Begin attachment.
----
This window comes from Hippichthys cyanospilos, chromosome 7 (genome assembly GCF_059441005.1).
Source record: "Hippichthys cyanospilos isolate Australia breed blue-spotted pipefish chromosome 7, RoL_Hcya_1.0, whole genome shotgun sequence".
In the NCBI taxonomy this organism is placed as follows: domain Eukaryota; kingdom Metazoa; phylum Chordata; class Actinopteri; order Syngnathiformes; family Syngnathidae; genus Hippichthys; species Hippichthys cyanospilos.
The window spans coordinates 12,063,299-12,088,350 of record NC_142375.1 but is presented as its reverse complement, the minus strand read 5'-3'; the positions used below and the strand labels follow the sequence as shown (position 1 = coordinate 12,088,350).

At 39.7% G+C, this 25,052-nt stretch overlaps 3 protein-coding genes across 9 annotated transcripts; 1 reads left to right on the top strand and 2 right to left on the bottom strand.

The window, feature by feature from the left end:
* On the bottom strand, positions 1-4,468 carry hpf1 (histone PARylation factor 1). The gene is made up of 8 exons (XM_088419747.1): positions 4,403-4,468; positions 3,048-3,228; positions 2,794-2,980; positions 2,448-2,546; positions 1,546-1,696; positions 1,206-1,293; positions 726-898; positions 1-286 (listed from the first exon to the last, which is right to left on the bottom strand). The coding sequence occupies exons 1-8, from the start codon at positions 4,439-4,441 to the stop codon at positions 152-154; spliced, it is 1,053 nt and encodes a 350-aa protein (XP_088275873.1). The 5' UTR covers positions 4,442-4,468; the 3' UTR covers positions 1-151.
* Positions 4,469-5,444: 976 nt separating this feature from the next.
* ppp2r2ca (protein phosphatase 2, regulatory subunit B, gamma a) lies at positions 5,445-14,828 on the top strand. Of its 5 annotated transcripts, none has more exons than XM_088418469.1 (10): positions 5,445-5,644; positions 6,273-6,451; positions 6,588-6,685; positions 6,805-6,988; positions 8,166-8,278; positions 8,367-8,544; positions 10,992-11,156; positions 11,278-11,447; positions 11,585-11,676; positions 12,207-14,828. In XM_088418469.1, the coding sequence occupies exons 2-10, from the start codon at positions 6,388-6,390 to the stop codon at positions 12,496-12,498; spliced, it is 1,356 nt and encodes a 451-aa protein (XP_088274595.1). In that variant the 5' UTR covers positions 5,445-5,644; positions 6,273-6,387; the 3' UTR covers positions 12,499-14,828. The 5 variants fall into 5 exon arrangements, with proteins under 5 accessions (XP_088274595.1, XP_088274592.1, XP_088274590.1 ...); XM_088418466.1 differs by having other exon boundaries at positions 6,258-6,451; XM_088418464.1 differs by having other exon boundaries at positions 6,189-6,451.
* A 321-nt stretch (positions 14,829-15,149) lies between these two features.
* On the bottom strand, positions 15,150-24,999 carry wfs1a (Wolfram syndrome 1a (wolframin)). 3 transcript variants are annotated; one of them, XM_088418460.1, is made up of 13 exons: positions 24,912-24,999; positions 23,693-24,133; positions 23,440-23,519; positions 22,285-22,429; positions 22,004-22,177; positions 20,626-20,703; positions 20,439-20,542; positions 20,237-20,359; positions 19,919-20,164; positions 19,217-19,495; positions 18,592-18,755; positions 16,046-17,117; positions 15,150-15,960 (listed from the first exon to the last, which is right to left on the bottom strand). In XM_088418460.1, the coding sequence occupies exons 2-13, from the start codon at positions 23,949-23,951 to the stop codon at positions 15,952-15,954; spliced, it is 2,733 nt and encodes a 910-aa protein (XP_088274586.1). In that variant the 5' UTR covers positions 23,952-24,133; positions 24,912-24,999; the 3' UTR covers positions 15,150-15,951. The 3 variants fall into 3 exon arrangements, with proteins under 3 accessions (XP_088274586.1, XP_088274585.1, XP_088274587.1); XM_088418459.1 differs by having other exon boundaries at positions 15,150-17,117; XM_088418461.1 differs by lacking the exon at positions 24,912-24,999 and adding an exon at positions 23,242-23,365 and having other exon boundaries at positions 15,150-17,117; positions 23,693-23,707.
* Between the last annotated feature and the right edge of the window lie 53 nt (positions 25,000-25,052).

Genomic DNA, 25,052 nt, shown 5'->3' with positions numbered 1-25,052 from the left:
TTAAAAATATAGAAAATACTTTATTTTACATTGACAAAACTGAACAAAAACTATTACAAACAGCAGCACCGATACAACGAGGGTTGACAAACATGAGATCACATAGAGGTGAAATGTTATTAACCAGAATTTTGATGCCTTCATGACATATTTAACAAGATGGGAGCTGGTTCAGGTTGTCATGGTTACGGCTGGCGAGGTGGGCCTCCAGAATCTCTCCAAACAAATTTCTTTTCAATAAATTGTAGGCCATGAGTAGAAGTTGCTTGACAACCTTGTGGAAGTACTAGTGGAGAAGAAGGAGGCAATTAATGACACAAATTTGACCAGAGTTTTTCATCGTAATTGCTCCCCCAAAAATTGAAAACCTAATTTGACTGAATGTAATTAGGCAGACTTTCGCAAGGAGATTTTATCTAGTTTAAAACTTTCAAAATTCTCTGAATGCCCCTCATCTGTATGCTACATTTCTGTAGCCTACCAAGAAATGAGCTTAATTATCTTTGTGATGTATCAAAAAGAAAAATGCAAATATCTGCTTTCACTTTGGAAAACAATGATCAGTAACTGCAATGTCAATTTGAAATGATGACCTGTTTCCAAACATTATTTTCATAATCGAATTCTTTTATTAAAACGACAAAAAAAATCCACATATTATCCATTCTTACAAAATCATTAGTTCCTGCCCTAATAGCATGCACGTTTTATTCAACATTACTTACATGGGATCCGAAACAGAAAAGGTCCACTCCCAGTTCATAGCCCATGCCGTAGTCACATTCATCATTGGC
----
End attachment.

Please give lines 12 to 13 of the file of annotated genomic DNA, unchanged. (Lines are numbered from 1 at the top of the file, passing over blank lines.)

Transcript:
* Between the last annotated feature and the right edge of the window lie 53 nt (positions 25,000-25,052).

Genomic DNA, 25,052 nt, shown 5'->3' with positions numbered 1-25,052 from the left: